If you’ve looked at photos of participants in combat sports, likely the first thing that will get your attention is the fact that these athletes are all in incredible shape. Of course, the demands of any contact sport require the participants to be packing lots of muscle on a lean frame. However, what the photos don’t show is the stamina that these athletes possess. Even a few rounds of a fight are exhausting, so these athletes have to be in great aerobic shape as well.
So when you are considering exercises to keep you fit, a combat sports training routine seems like an obvious choice. These routines may not be for everyone, but here are some basics for a simple combat sports training routine that you can do at home.
Two elements of combat sports matter more than anything else: your hands and your feet. Any professional boxer or MMA fighter will tell you that footwork is just as, if not more, important than how much power you can put into each punch. But let’s focus on punches first.
Before you can do these routines, you need to understand the three fundamental punches: the Jab, the Cross, and the Hook. The Jab is a swift, direct blow with the fist you’re holding in front of you (if you’re right-handed, it should be your left hand, and vice versa). The Cross is a Jab, but with your dominant hand, the one you keep closer to your jaw in a traditional fighting stance. Finally, the Hook is a punch that, rather than traveling straight forward, arcs to the side and then back towards your target, with the purpose of hitting them from the side.
Simple, right? Now let’s talk about footwork. Whether or not you plan on sparring with another person, moving around will make sure you get a complete cardio workout. Think of your fighting stance as your basic, foundational stance: one foot in front of the other (the front foot should be on the same side as your non-dominant hand). When practicing footwork moves, remember to end each move by reverting to this fundamental stance.
You have the side step, which is a quick move to either the left or the right. Then, the front step, moving up by pushing off with your back foot and landing on your front foot. Then the back step, which is the front step but reversed. Finally, there’s also a box step, which is where you perform steps in the shape of a box around an imaginary dot in space.
That’s about it for fundamentals. Now, let’s talk about the routines themselves.
Remember how we were talking about the importance of footwork before? Well, there’s not a whole lot better to train those leg muscles than jumping rope. Any fighting routine should start with a few reps of that, and we do mean start here. Warming up is always an important part of the whole package. You should jump rope (or some sort of equivalent, box stepping even) for at least a minute and at most ten minutes.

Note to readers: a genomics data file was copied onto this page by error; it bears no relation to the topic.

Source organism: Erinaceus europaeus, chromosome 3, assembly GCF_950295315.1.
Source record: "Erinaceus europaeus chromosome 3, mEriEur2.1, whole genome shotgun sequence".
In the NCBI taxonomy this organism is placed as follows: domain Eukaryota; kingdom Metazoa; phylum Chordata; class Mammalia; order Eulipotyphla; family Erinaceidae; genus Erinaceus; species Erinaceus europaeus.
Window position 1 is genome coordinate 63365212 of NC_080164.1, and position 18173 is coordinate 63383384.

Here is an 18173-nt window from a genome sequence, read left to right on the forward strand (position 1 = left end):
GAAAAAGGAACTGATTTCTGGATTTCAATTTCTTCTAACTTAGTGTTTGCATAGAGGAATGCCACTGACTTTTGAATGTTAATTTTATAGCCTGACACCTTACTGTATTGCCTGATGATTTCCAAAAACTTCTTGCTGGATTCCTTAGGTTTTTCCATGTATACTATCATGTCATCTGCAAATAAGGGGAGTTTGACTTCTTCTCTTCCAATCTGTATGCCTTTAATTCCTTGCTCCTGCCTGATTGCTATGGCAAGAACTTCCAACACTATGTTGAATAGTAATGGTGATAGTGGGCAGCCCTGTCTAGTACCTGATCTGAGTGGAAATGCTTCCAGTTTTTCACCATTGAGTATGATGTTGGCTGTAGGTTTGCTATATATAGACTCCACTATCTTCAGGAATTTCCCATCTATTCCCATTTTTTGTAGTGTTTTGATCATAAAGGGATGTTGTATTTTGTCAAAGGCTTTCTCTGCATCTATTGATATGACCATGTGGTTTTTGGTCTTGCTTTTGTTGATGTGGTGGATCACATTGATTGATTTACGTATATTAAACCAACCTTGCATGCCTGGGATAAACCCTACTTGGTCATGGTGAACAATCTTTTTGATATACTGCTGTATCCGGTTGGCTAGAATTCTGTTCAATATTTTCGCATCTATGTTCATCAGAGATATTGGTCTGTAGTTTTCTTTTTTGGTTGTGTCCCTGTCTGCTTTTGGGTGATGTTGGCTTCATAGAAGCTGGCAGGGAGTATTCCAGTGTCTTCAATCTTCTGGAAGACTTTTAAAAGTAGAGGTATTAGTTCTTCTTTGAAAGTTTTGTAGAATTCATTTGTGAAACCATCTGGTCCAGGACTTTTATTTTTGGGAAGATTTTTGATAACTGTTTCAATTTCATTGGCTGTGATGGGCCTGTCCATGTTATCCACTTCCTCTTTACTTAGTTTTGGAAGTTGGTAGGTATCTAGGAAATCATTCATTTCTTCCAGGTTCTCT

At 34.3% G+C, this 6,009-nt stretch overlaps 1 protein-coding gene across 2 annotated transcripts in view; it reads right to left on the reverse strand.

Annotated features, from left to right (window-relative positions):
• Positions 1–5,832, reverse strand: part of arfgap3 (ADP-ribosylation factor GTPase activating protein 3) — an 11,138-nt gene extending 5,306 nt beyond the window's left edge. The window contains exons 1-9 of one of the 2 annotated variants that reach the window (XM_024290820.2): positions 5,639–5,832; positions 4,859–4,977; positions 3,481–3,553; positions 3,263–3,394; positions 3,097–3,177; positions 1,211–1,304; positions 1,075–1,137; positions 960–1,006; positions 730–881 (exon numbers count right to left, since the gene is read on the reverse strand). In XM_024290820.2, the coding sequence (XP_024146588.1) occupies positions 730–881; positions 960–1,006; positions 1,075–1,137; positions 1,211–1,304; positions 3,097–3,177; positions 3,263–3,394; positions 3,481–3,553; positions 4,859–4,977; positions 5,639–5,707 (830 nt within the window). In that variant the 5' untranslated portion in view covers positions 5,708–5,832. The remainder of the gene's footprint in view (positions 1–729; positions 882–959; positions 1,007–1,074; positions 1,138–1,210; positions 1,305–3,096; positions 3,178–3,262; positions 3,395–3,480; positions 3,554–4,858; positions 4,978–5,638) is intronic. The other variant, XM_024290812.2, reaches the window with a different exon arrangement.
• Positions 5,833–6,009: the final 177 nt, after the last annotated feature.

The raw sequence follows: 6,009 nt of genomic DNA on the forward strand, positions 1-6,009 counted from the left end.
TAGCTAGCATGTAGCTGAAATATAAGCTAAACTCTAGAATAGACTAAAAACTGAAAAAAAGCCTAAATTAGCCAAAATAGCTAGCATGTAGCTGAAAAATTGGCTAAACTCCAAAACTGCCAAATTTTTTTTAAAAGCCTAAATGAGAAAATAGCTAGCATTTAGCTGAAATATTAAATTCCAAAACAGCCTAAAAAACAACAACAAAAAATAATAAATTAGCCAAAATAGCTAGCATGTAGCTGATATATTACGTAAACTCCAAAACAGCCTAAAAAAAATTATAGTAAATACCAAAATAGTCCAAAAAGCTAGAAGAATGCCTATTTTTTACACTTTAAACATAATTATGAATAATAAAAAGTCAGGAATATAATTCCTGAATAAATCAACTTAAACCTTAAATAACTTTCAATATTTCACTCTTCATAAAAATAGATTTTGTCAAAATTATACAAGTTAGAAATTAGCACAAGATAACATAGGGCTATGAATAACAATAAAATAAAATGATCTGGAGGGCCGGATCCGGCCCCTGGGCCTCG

But we’re not done warming up just yet. To really stretch your muscles and to get them primed for sudden and powerful movement, you’ll need to do squats, crunches, and pushups. How many? It depends on your current strength level, but if you’re just starting, try doing at least 15 of each. Increase that number as you see fit, but don’t go overboard; this is just the warm-up, after all.
Now that the warmups are done, it’s time for the real thing. Before you start using a punching bag (or if you don’t have one at all), you’ll want to practice with “Shadow Boxing,” which is boxing against an imaginary partner. A little silly, maybe, but it’s still effective.
It’s not going to do much good to just throw punches out into the air without rhyme or reason. Instead, you’re going to want to practice “moves” or certain sequences of jabs, crosses, and hooks. Here are a few favorite combinations from boxing professionals to get you started:
- Jab, Jab, Cross
- Jab, Cross, Hook
- Jab, Jab, Cross, Hook
- Jab, Cross, Hook, Hook (with the other hand)
You get the idea. Get used to doing these in rapid succession, turning them into a dizzy flurry of blows. For exercise bonus points, make sure to intersperse these moves with the footwork you practiced earlier: Jab, Jab, Cross, Side Step, Jab, Cross, Hook, Front Step, etc.
For even better results, practice these moves in a certain amount of reps. We recommend five for each, at the very least. For even better results, take breaks and take them often. As we said, this isn’t a marathon, and no one else is looking but you. If you don’t let your muscles relax after high-intensity training like that, you’ll get tired quicker and make the training less effective. At the very least, give yourself a minute, maybe even two, between rounds of exercise.
If you have a punching bag, now would be the time to bring it out. Do the same thing with that as you did with the shadow boxing matches, and try to aim to really knock it back. Again, it helps to know how much power you’re packing into each punch.
That should be enough to send you on your way. Remember, the point is to give it everything you’ve got but in short bursts. So take breaks, keep water close by, and have fun.
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